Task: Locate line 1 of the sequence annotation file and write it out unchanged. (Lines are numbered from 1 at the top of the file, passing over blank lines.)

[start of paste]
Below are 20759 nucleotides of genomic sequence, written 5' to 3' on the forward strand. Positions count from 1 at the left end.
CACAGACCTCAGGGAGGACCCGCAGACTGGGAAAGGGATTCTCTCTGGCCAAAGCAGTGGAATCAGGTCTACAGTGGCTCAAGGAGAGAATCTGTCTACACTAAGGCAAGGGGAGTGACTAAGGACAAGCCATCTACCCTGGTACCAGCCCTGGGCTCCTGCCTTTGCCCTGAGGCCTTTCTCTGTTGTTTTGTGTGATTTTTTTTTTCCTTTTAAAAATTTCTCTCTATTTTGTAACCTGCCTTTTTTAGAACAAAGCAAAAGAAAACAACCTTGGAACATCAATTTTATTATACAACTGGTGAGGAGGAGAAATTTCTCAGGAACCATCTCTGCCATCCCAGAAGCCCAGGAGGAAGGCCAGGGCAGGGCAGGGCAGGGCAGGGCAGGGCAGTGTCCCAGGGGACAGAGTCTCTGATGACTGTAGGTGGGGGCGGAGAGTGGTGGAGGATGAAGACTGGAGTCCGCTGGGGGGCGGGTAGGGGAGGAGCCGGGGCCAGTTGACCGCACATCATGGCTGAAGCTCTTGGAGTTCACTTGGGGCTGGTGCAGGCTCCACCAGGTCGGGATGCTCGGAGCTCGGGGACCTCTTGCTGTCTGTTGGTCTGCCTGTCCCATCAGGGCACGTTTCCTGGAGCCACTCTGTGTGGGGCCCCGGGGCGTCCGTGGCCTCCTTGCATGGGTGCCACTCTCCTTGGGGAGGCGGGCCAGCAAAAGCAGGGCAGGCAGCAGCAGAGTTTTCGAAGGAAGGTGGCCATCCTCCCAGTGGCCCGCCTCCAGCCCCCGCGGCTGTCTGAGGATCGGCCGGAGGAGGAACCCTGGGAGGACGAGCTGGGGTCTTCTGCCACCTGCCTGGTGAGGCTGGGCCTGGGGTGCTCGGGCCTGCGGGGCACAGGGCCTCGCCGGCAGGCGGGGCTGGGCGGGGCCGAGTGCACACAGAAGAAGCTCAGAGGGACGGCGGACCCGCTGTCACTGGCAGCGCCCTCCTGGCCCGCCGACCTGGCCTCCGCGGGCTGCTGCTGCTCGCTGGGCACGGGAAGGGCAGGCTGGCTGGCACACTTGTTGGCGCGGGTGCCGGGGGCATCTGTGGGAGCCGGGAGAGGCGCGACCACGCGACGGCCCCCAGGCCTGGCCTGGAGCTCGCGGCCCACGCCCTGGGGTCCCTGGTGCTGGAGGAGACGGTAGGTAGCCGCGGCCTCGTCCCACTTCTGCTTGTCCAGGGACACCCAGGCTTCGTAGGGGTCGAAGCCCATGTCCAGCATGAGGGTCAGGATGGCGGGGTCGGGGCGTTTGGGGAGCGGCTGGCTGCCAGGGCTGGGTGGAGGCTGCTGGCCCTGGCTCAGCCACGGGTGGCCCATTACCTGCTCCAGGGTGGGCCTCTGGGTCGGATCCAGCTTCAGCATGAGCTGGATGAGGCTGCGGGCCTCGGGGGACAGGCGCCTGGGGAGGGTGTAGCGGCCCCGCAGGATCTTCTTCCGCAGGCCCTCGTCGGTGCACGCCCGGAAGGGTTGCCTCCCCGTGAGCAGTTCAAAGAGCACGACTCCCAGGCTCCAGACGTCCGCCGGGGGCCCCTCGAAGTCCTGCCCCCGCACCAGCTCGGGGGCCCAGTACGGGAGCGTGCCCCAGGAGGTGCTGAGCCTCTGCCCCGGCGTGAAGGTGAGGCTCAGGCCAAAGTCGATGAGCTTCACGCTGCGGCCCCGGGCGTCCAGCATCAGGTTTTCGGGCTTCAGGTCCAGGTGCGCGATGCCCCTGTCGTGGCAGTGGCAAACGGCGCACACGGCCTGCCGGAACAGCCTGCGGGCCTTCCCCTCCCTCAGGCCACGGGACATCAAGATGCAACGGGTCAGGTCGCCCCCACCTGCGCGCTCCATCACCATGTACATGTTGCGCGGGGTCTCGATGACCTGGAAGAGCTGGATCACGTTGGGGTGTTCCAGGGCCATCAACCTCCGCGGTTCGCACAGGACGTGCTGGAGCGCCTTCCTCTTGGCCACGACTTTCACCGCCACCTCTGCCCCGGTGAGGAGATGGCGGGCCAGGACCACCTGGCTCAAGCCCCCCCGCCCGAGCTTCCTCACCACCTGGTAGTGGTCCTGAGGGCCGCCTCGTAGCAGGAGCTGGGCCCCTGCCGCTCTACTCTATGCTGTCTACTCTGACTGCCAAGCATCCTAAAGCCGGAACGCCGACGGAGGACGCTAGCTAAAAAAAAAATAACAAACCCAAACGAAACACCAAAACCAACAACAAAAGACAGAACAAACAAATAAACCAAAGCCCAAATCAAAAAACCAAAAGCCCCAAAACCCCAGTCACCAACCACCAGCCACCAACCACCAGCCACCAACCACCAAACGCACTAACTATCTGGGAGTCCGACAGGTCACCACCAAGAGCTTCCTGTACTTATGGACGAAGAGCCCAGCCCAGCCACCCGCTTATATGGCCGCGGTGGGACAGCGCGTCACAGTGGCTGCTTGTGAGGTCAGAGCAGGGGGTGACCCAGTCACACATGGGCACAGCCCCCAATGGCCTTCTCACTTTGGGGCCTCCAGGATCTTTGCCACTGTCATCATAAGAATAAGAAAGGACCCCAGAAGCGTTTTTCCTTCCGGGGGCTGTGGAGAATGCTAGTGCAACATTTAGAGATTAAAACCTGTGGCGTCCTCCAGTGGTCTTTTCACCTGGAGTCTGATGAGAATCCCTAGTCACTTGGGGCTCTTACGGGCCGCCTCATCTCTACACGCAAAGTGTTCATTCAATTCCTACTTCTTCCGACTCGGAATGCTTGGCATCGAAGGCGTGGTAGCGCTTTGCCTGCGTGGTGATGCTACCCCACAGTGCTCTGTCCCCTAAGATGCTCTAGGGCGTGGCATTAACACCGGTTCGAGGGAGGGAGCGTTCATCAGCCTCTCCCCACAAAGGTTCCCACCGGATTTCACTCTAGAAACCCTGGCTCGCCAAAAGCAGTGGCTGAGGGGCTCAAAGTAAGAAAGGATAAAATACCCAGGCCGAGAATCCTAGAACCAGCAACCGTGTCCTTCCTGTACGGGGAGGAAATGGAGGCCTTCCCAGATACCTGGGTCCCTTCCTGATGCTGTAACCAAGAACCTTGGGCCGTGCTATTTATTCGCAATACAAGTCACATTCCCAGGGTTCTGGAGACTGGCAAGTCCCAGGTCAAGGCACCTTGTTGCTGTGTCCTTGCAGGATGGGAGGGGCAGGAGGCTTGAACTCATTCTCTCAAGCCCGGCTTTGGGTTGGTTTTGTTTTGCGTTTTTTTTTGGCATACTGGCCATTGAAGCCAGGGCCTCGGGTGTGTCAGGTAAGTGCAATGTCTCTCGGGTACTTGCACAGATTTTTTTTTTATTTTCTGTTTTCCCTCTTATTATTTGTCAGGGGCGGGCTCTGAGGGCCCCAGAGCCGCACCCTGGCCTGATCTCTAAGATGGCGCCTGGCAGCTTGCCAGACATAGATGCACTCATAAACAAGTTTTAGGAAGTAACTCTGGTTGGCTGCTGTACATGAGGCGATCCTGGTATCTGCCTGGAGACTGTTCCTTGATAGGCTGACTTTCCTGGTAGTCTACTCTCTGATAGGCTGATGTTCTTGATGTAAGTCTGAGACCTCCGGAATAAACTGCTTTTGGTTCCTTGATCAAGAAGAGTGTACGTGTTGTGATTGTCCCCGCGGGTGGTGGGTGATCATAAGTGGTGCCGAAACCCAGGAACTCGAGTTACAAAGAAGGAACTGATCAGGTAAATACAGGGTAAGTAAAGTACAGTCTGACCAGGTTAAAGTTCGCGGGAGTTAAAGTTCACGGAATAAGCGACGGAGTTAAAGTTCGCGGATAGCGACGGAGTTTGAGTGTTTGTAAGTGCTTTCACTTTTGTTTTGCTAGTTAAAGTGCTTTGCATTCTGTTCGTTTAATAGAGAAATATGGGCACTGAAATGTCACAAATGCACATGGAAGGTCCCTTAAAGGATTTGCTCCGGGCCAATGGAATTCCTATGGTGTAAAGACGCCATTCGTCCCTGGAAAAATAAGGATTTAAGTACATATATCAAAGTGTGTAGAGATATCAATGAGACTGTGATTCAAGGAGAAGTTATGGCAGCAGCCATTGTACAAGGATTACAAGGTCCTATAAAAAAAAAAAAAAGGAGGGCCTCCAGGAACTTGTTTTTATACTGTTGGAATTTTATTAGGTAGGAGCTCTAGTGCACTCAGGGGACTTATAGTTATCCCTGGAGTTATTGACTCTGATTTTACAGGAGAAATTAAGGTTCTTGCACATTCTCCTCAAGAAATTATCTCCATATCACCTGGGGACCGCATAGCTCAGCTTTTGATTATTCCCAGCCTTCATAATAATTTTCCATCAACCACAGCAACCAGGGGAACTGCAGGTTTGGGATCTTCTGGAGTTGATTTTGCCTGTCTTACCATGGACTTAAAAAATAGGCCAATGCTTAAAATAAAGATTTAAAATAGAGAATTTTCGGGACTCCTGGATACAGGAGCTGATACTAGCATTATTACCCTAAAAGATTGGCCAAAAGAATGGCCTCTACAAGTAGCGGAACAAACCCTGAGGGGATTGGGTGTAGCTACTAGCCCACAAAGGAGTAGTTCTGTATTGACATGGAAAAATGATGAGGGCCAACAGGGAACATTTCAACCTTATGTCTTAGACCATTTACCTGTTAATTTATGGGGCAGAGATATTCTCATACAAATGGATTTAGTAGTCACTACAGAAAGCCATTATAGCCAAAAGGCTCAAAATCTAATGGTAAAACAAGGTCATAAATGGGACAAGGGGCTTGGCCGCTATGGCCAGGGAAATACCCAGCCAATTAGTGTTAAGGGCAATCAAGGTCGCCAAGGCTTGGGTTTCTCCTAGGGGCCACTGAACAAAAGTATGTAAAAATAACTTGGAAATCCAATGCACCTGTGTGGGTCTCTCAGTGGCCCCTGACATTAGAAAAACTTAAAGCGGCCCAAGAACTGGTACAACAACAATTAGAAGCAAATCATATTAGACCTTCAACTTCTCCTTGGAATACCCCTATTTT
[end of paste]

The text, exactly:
Below are 20759 nucleotides of genomic sequence, written 5' to 3' on the forward strand. Positions count from 1 at the left end.